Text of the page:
Château de Villeneuve Coteaux de Saumur 2003
While the Chenin Blanc appellations of Anjou and Touraine include several which are rightly renowned for their dry wines, from Anjou to Savennières, from Montlouis to Vouvray, and let’s not forget Jasnières and the other appellations along the banks of the Loir, it is perhaps the sweet wines from these regions that will make the heart flutter most wildly. The wines of the Coteaux du Layon, Bonnezeaux and Quarts de Chaume in Anjou, and the best moelleux cuvées from Montlouis and Vouvray are perhaps the pinnacle of what can be achieved with Chenin Blanc. Few places in the world can provide us with such a fabulous array of sweetly botrytised wines, with Bordeaux and Germany the only serious alternatives.
Nestled between and within these famed appellations, however, there are more obscure names which are worth, on occasion, seeking out. Few domaines in Savennières produce a sweet wine these days, but they are there if you look for them, with those of Domaine aux Moines and Château d’Epiré perhaps the most notable. You could argue that Jasnières and the Coteaux du Loir are also fairly obscure, although as I spend a lot of time tasting, buying and drinking the wines of Eric Nicolas, at Domaine de Bellivière, it doesn’t feel like it. And then there is the Coteaux de Saumur, technically the only sweet wine appellation applicable to the Saumur region. I write technically because I have on occasion encountered a moelleux cuvée under the Saumur appellation, such as the 1996 Château Beauregard Saumur Moelleux, and Philippe Gourdon has repeated this at Château Tour Grise, but such wines are almost as rare as unicorns.
There isn’t a vigneron I know of who regularly produces a Coteaux de Saumur cuvée, this being an appellation those in the region turn to only when the vintage demands it. As a consequence, the wines pop onto my radar very infrequently, and it is very unusual to find one from a highly regarded figure in the appellation such as Jean-Pierre Chevallier, of Château de Villeneuve. The appellation regulations require a residual sugar after fermentation of at least 34 g/l, the absolute minimum figure at which you might start thinking of a cuvée as moelleux rather than demi-sec. Many examples I have encountered over the years taste as though they have only just crossed over that line, and with vibrant limestone-induced acidity being the norm the style often feels very nervous and tense.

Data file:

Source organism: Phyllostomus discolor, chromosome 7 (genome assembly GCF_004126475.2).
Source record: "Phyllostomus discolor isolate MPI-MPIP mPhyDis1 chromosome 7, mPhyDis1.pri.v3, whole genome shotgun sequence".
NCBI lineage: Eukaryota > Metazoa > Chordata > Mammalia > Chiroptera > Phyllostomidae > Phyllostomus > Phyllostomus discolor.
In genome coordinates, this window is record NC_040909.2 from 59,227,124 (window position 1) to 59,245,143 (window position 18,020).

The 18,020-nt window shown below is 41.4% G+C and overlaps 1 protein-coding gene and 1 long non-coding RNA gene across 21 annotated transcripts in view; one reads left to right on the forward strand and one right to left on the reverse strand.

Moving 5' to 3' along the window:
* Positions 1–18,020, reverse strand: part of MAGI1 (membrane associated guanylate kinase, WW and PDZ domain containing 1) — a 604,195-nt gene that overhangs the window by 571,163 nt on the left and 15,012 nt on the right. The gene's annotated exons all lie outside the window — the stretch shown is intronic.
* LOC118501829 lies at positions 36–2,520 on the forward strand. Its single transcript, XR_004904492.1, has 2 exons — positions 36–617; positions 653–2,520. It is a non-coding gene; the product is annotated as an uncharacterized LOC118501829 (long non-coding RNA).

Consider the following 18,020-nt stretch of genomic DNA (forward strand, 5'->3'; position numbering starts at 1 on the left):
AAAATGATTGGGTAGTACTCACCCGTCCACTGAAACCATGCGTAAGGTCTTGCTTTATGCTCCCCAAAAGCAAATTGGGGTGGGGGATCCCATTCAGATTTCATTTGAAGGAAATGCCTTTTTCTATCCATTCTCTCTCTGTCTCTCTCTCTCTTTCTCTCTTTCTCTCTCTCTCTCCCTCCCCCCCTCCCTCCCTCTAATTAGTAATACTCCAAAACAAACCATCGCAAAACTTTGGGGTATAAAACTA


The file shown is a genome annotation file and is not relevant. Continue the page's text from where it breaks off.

The 2003 was a remarkable vintage for the Loire Valley, the summer heatwave producing wines of huge concentration and grip, but perhaps not the acidity many of us crave, especially in the dry whites. Jean-Pierre Chevallier had sent his pickers out to bring in the Chenin Blanc for his dry Saumur Blanc in what was for many the earliest harvest since the 1893 vintage. Analyses of the first few bunches showed that the grapes had already achieved 16.5% potential alcohol, far too rich to produce a dry wine, and already well over the minimum potential alcohol stipulated for Coteaux de Saumur, which is 15%. He called a halt to the harvest, and resumed picking at a later date, producing a sweet Coteaux de Saumur instead, the first the domaine had made since 1921. In the glass the 2003 Coteaux de Saumur from Château de Villeneuve displays a burnished golden hue. The nose is certainly exotic, all sweetly grilled orange slices on buttered toast, with notes of grilled hazelnuts and lemon-curd freshness, the overall effect sweet but lightly spicy and peppered. With a little air some more oxidative notes begin to come to the fore though. The palate, however, remains beautifully fresh, sweet and full in terms of body and substance, with the silky texture countered by a phenolic grain to the fruit. The acidity feels rather shy, admittedly, but there is still plenty of joy to be had here, the combination and contrast of swirled lemon curd and toasted nut is a particular delight. Well done Jean-Pierre, this was a good decision. 93/100 (14/2/19)